information for the presence of malnutrition, but weight and height
measurements alone can lead to failure to recognize kwashiorkor
and an underestimation of the severity of malnutrition in children.
• A study done by experts in the food and nutrition
department of Maharaja Sayajirao University of
Baroda (MSU), found that there was a big divide in the
children aged six to fourteen of the urban and rural
areas of the Vadodara district. The study found that
75% of 3,000 children in the rural areas of this district
were malnourished, whereas 15% of the 23,000
children studied in the urban areas were overweight.
• The study used anthropometrical surveys to calculate
these numbers, focusing on the Body Mass
Index (BMI) as the main indicator of nutrition
• New Delhi - "HUNGaMA" (Hunger and
Malnutrition) is the name of the first study carried
out after years concerning the problem of child
malnutrition. According to the report just
submitted by the country's Prime Minister, Dr.
Manmohan Singh, half the children who live in
the 100 poorest districts of India suffer from
atrophy or malnutrition already at the age of two.
The Minister noted that 42% of Indian children
are malnourished and defined malnutrition a
"national shame" for India.
• According to the latest 2009 data, provided by
UNICEF, there are about 61 million malnourished
children in the Asian country, one third of the global
total. The current rates are alarming, 59% of children
under 5 is suffering from atrophy. In addition,
because of poor information campaigns, 92% of
mothers had never heard of "malnutrition". In fact,
fewer than half of nursing mothers, and almost none
know what malnutrition is. The study was carried out
by the foundation Naandi in 112 districts of India,
interviewing 73 000 families.
• The Akshaya Patra Foundation runs the world's
largest NGO-run midday meal programme serving
freshly cooked meals to over 1.3 million hungry
school children in government and government-aided
schools in India. This programme is conducted with
part subsidies from the Government and partly with
donations from individuals and corporate. The meals
served by Akshaya Patra complies with the nutritional
norms given by the government of India and aims to
eradicate malnutrition among children in India.
The Government of India has started a program called Integrated Child
Development Services (ICDS) in the year 1975. ICDS has been instrumental in
improving the health of mothers and children under age 6 by providing health
and nutrition education, health services, supplementary food, and pre-school
education.The ICDS national development program is one of the largest in the
world. It reaches more than 34 million children aged 0–6 years and 7 million
pregnant and lactating mothers. Other programs impacting on under-nutrition
include the National Midday Meal Scheme, the National Rural Health Mission,
and the Public Distribution System (PDS). The challenge for all these programs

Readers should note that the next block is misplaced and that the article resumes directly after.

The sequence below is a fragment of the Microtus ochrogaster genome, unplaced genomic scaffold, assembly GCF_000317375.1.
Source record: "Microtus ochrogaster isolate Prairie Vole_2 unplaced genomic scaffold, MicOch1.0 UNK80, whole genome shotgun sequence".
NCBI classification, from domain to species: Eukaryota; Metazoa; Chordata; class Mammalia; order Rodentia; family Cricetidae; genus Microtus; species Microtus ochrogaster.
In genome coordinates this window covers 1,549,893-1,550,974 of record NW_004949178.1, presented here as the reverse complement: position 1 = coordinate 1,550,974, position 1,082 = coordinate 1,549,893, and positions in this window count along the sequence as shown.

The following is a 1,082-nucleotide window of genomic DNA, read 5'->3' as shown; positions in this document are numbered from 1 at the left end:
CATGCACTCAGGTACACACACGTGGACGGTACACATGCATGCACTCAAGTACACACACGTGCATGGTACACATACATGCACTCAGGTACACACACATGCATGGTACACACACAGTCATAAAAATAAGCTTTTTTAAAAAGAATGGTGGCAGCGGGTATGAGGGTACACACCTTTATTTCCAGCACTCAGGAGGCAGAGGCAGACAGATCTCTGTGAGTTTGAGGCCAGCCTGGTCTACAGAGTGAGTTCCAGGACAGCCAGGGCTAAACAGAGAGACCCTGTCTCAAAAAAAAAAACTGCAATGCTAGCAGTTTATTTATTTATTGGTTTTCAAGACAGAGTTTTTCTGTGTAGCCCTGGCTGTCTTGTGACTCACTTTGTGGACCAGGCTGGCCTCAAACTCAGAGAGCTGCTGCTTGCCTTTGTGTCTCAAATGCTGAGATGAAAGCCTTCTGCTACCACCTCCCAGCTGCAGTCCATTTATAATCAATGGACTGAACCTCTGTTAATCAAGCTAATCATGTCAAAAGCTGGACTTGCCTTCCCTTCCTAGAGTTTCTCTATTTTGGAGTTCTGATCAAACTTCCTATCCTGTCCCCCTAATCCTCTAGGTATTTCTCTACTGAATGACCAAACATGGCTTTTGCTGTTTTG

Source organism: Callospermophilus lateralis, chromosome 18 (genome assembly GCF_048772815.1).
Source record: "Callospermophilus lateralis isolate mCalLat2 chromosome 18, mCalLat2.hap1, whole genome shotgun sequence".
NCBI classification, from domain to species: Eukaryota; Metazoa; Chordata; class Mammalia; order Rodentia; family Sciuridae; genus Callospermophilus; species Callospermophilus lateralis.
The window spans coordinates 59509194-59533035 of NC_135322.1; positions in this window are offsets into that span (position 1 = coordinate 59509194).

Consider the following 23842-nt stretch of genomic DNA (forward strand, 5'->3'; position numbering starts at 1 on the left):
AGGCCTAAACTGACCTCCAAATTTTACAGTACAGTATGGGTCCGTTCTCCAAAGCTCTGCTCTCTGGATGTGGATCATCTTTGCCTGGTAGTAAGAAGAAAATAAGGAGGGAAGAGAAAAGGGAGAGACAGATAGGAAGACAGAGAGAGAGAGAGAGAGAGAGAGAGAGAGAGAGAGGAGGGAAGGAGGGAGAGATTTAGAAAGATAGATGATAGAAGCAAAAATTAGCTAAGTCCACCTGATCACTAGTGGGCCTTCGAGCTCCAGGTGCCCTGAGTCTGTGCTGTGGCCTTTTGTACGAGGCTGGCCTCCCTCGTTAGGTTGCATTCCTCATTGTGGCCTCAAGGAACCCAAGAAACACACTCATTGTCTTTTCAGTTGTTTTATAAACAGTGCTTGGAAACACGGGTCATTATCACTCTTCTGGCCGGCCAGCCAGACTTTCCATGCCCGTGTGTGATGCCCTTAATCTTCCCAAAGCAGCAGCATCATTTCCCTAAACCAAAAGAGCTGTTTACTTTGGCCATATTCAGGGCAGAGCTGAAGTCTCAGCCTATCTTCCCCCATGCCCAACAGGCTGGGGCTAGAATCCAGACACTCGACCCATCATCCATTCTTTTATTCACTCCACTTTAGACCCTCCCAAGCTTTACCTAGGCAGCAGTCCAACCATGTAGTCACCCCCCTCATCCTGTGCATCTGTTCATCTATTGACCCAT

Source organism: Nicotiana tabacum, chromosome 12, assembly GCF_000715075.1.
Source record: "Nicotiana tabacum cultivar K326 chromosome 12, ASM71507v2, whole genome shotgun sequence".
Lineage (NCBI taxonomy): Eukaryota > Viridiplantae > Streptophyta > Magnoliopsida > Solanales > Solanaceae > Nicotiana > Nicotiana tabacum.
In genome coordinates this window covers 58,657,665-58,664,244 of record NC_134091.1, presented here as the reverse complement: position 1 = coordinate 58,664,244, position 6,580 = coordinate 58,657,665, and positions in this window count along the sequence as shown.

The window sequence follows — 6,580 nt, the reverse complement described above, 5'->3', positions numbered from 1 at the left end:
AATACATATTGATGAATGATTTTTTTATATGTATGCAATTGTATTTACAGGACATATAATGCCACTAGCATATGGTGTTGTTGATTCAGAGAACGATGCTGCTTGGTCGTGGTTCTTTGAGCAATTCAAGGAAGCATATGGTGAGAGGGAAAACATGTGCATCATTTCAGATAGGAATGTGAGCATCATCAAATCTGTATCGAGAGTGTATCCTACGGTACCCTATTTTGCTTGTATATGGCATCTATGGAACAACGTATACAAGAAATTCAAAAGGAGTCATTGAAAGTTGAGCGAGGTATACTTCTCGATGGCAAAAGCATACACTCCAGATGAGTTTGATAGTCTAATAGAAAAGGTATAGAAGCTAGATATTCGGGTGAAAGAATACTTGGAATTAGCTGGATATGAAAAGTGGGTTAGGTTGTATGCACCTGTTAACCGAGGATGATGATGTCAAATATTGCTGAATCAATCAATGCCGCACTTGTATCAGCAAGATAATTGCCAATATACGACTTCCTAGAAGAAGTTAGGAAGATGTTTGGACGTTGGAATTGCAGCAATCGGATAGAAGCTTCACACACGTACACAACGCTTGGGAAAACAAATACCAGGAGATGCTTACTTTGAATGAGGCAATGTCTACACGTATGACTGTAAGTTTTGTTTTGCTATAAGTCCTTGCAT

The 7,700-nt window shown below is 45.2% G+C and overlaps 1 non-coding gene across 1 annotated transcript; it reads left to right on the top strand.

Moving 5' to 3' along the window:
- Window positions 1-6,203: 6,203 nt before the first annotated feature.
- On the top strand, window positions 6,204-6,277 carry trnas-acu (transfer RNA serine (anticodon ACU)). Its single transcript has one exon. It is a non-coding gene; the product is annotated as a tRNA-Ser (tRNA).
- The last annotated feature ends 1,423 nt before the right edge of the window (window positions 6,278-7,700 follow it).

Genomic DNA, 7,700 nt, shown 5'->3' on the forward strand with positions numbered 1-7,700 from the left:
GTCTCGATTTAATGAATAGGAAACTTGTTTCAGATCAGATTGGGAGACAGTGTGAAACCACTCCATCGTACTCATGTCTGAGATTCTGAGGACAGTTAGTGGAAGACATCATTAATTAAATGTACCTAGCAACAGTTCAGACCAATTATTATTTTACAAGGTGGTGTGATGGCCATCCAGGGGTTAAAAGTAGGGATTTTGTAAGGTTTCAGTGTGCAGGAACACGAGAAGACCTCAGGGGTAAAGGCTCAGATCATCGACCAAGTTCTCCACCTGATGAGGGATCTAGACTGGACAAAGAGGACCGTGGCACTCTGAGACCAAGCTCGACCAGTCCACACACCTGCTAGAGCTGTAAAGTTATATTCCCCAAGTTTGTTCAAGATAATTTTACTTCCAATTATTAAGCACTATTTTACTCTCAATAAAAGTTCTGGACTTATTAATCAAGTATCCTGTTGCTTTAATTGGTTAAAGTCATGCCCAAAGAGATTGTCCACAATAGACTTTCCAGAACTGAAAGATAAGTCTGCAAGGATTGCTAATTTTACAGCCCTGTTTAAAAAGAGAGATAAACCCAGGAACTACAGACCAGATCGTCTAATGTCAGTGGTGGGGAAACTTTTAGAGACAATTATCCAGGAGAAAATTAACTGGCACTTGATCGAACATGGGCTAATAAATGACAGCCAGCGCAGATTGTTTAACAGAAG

and schemes is how to increase efficiency, impact and coverage.
• The National Rural Health Mission of India mission was created for the
years 2005–2012, and its goal is to "improve the availability of and access
to quality health care by people, especially for those residing in rural areas,
the poor, women, and children."
• The subset of goals under this mission are:
• Reduce infant mortality rate (IMR) and maternal mortality ratio (MMR)
• Provide universal access to public health services
• Prevent and control both communicable and non-communicable diseases,
including locally endemic diseases
• Provide access to integrated comprehensive primary healthcare
• Create population stabilisation, as well as gender and demographic balance
• Revitalize local health traditions and mainstream AYUSH
• Finally, to promote healthy life styles
• The mission has set up strategies and action plan to meet all of its goals.
Treatment at home
• If you are treated under supervision at home, the healthcare professional
helping you will discuss with you changes you should make to your diet.
• Recommended diet plans will depend on your individual circumstances,
but it is likely you will be advised to gradually increase your intake of
energy (calories), protein, carbohydrates, fluids, minerals and vitamins.
• You may also be advised to take special oral nutritional supplements in
addition to these dietary changes. These supplements can increase your
energy and protein intake, reducing the risk of complications (such as
infections) and hospital admission.
• You will be helped to set targets and your progress will be regularly
• Depending on the cause of your malnutrition, you may need additional
help. For example, you may benefit from help from a carer if poor mobility
makes it difficult for you to shop for food or cook.
Treatments at Hospital
• If you are admitted to hospital with malnutrition you may be seen by a number of
different health professionals who will be involved in your care. This may include:
• a doctor who specialises in treating digestive conditions (a gastroenterologist)
• a dietitian
• a nurse specialising in nutrition
• a social worker
• If you don't have any problems swallowing food, you may be treated with dietary
changes, with or without nutritional supplements.
• If you are unable to swallow food, you may require an artificial feeding method,
such as a feeding tube. There are two types of feeding tubes:
• a nasogastric tube – a tube passed down your nose and into your stomach
• a percutaneous endoscopic gastrostomy (PEG) tube – a tube surgically placed
directly into your stomach through your abdomen (tummy)
• If a feeding tube is not suitable, nutrition directly into your vein (parenteral
nutrition) may be necessary.